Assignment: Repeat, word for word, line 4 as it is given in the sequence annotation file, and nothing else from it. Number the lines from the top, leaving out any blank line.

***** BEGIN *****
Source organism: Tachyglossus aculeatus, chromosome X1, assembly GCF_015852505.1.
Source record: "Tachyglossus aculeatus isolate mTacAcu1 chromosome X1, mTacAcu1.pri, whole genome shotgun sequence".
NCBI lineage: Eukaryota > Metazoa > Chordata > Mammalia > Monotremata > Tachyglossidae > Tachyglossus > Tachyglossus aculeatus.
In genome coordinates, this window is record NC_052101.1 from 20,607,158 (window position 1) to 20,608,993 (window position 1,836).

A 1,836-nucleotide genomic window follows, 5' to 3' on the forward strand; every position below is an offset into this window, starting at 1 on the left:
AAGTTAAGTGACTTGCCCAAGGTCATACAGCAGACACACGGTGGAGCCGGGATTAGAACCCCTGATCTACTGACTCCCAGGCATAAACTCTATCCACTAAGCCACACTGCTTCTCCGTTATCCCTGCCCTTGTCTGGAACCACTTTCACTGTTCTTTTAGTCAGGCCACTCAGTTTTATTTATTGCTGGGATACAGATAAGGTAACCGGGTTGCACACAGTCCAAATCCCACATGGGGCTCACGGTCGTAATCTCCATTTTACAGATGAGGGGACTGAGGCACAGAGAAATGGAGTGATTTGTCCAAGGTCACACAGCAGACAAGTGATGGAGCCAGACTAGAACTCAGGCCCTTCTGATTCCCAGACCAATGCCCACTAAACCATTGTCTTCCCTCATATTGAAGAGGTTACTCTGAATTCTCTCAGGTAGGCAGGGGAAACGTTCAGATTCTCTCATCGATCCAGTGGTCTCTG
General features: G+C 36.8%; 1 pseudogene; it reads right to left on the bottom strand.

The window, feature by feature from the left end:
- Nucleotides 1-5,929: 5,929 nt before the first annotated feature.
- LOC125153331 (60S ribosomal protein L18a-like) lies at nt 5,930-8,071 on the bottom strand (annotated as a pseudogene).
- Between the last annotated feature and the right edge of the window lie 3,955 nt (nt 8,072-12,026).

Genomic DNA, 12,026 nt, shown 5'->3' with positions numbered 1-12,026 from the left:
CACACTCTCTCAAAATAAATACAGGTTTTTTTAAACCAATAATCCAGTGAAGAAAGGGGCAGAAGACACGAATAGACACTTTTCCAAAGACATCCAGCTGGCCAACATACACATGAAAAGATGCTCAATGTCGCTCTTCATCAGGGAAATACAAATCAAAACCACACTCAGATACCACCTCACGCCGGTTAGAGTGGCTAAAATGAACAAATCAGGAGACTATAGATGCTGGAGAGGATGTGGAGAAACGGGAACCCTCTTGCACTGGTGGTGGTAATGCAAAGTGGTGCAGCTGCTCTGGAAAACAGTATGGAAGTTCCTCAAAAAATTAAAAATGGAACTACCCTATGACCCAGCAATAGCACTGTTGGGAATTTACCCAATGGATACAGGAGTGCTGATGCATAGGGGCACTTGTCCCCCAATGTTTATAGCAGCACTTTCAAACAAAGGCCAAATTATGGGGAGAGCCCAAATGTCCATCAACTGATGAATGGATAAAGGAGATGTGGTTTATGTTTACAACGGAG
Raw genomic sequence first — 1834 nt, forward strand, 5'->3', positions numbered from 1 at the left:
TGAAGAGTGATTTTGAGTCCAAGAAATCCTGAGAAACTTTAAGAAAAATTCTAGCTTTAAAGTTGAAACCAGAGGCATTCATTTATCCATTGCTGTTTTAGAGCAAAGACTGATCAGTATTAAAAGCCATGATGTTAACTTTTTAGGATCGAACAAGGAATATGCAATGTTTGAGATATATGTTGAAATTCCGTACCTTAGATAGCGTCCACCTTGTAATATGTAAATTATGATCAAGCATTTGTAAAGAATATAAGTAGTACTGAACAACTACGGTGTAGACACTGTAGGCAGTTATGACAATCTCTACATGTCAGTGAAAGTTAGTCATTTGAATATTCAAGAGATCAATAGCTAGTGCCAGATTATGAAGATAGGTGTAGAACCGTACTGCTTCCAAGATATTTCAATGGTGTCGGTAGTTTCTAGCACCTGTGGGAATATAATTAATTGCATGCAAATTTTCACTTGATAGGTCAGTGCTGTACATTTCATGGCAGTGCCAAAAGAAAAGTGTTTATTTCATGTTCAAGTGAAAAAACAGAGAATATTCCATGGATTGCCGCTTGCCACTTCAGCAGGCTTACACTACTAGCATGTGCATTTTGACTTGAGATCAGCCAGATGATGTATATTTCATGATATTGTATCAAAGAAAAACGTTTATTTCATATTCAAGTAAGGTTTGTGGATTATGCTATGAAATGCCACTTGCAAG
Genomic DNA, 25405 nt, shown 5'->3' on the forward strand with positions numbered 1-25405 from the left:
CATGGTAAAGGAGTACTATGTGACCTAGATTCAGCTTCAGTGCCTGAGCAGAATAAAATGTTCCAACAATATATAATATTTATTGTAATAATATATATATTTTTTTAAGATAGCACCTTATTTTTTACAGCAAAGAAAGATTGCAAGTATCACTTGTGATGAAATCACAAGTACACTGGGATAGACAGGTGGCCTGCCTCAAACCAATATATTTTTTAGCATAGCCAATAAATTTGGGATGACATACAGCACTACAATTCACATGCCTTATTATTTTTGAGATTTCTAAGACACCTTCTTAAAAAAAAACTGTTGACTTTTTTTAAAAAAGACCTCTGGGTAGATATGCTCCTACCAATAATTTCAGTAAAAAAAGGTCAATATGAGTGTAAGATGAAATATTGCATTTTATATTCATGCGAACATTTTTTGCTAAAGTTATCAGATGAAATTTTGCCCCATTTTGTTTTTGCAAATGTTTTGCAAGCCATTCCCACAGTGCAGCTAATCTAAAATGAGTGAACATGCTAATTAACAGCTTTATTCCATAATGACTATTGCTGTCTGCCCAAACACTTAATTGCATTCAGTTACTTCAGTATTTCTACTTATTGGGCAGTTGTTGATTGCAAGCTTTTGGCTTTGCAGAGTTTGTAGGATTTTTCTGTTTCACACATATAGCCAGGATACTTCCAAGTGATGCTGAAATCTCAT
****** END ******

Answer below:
In genome coordinates, this window is record NC_052101.1 from 20,607,158 (window position 1) to 20,608,993 (window position 1,836).